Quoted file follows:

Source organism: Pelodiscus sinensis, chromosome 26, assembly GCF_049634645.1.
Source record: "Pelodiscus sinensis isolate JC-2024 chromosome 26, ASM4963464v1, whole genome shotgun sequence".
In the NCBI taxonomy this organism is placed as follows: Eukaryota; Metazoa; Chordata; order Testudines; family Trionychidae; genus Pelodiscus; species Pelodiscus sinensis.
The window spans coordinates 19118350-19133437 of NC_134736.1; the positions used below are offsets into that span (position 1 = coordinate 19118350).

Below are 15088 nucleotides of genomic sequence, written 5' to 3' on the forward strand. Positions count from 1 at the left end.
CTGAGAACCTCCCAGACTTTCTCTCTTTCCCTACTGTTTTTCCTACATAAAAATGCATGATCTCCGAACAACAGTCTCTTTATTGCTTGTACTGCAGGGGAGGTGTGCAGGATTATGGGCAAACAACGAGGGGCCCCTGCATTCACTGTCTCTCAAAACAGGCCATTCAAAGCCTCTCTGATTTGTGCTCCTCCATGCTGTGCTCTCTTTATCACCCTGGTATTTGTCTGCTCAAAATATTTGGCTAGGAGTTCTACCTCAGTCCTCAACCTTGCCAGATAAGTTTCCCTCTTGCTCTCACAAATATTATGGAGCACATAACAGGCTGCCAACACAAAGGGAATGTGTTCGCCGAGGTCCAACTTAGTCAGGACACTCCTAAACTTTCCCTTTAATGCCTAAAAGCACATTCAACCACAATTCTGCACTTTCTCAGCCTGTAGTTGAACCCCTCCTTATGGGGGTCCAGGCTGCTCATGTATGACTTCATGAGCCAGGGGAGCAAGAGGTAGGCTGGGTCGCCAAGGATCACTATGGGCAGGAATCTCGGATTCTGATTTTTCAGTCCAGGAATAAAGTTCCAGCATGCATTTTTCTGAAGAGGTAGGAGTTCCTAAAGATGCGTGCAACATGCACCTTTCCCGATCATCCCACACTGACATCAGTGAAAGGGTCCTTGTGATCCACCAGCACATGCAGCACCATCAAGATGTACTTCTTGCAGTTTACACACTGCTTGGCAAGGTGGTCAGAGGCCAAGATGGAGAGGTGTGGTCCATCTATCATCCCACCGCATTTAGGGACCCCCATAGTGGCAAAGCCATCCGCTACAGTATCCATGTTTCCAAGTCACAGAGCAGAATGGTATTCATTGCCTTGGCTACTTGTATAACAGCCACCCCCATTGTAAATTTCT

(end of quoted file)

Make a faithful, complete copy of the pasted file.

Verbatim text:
Source organism: Pelodiscus sinensis, chromosome 26, assembly GCF_049634645.1.
Source record: "Pelodiscus sinensis isolate JC-2024 chromosome 26, ASM4963464v1, whole genome shotgun sequence".
In the NCBI taxonomy this organism is placed as follows: Eukaryota; Metazoa; Chordata; order Testudines; family Trionychidae; genus Pelodiscus; species Pelodiscus sinensis.
The window spans coordinates 19118350-19133437 of NC_134736.1; the positions used below are offsets into that span (position 1 = coordinate 19118350).

Below are 15088 nucleotides of genomic sequence, written 5' to 3' on the forward strand. Positions count from 1 at the left end.
CTGAGAACCTCCCAGACTTTCTCTCTTTCCCTACTGTTTTTCCTACATAAAAATGCATGATCTCCGAACAACAGTCTCTTTATTGCTTGTACTGCAGGGGAGGTGTGCAGGATTATGGGCAAACAACGAGGGGCCCCTGCATTCACTGTCTCTCAAAACAGGCCATTCAAAGCCTCTCTGATTTGTGCTCCTCCATGCTGTGCTCTCTTTATCACCCTGGTATTTGTCTGCTCAAAATATTTGGCTAGGAGTTCTACCTCAGTCCTCAACCTTGCCAGATAAGTTTCCCTCTTGCTCTCACAAATATTATGGAGCACATAACAGGCTGCCAACACAAAGGGAATGTGTTCGCCGAGGTCCAACTTAGTCAGGACACTCCTAAACTTTCCCTTTAATGCCTAAAAGCACATTCAACCACAATTCTGCACTTTCTCAGCCTGTAGTTGAACCCCTCCTTATGGGGGTCCAGGCTGCTCATGTATGACTTCATGAGCCAGGGGAGCAAGAGGTAGGCTGGGTCGCCAAGGATCACTATGGGCAGGAATCTCGGATTCTGATTTTTCAGTCCAGGAATAAAGTTCCAGCATGCATTTTTCTGAAGAGGTAGGAGTTCCTAAAGATGCGTGCAACATGCACCTTTCCCGATCATCCCACACTGACATCAGTGAAAGGGTCCTTGTGATCCACCAGCACATGCAGCACCATCAAGATGTACTTCTTGCAGTTTACACACTGCTTGGCAAGGTGGTCAGAGGCCAAGATGGAGAGGTGTGGTCCATCTATCATCCCACCGCATTTAGGGACCCCCATAGTGGCAAAGCCATCCGCTACAGTATCCATGTTTCCAAGTCACAGAGCAGAATGGTATTCATTGCCTTGGCTACTTGTATAACAGCCACCCCCATTGTAAATTTCT